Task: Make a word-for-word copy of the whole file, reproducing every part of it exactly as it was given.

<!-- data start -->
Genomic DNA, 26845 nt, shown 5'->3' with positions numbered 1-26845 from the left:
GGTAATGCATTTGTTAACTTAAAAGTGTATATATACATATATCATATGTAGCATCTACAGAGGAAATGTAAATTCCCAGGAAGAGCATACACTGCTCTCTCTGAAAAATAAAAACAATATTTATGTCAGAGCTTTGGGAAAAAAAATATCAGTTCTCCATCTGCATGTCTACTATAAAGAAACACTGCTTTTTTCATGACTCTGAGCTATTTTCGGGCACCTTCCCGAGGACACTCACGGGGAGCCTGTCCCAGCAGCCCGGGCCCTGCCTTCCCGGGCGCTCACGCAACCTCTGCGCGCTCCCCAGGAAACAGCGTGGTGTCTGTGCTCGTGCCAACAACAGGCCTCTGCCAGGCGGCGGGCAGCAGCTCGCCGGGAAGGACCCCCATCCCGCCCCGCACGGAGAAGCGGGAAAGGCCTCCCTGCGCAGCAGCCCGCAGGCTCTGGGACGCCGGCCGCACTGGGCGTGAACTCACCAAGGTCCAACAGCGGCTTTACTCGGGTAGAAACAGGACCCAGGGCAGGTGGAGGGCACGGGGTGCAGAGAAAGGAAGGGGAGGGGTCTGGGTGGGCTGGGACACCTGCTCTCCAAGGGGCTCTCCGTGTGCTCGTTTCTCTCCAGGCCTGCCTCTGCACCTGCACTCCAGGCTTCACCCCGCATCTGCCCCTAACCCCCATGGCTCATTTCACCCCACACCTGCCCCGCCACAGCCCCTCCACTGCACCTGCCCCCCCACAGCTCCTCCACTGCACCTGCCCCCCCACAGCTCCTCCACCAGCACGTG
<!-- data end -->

Genomic DNA, 26845 nt, shown 5'->3' with positions numbered 1-26845 from the left:
GGTAATGCATTTGTTAACTTAAAAGTGTATATATACATATATCATATGTAGCATCTACAGAGGAAATGTAAATTCCCAGGAAGAGCATACACTGCTCTCTCTGAAAAATAAAAACAATATTTATGTCAGAGCTTTGGGAAAAAAAATATCAGTTCTCCATCTGCATGTCTACTATAAAGAAACACTGCTTTTTTCATGACTCTGAGCTATTTTCGGGCACCTTCCCGAGGACACTCACGGGGAGCCTGTCCCAGCAGCCCGGGCCCTGCCTTCCCGGGCGCTCACGCAACCTCTGCGCGCTCCCCAGGAAACAGCGTGGTGTCTGTGCTCGTGCCAACAACAGGCCTCTGCCAGGCGGCGGGCAGCAGCTCGCCGGGAAGGACCCCCATCCCGCCCCGCACGGAGAAGCGGGAAAGGCCTCCCTGCGCAGCAGCCCGCAGGCTCTGGGACGCCGGCCGCACTGGGCGTGAACTCACCAAGGTCCAACAGCGGCTTTACTCGGGTAGAAACAGGACCCAGGGCAGGTGGAGGGCACGGGGTGCAGAGAAAGGAAGGGGAGGGGTCTGGGTGGGCTGGGACACCTGCTCTCCAAGGGGCTCTCCGTGTGCTCGTTTCTCTCCAGGCCTGCCTCTGCACCTGCACTCCAGGCTTCACCCCGCATCTGCCCCTAACCCCCATGGCTCATTTCACCCCACACCTGCCCCGCCACAGCCCCTCCACTGCACCTGCCCCCCCACAGCTCCTCCACTGCACCTGCCCCCCCACAGCTCCTCCACCAGCACGTG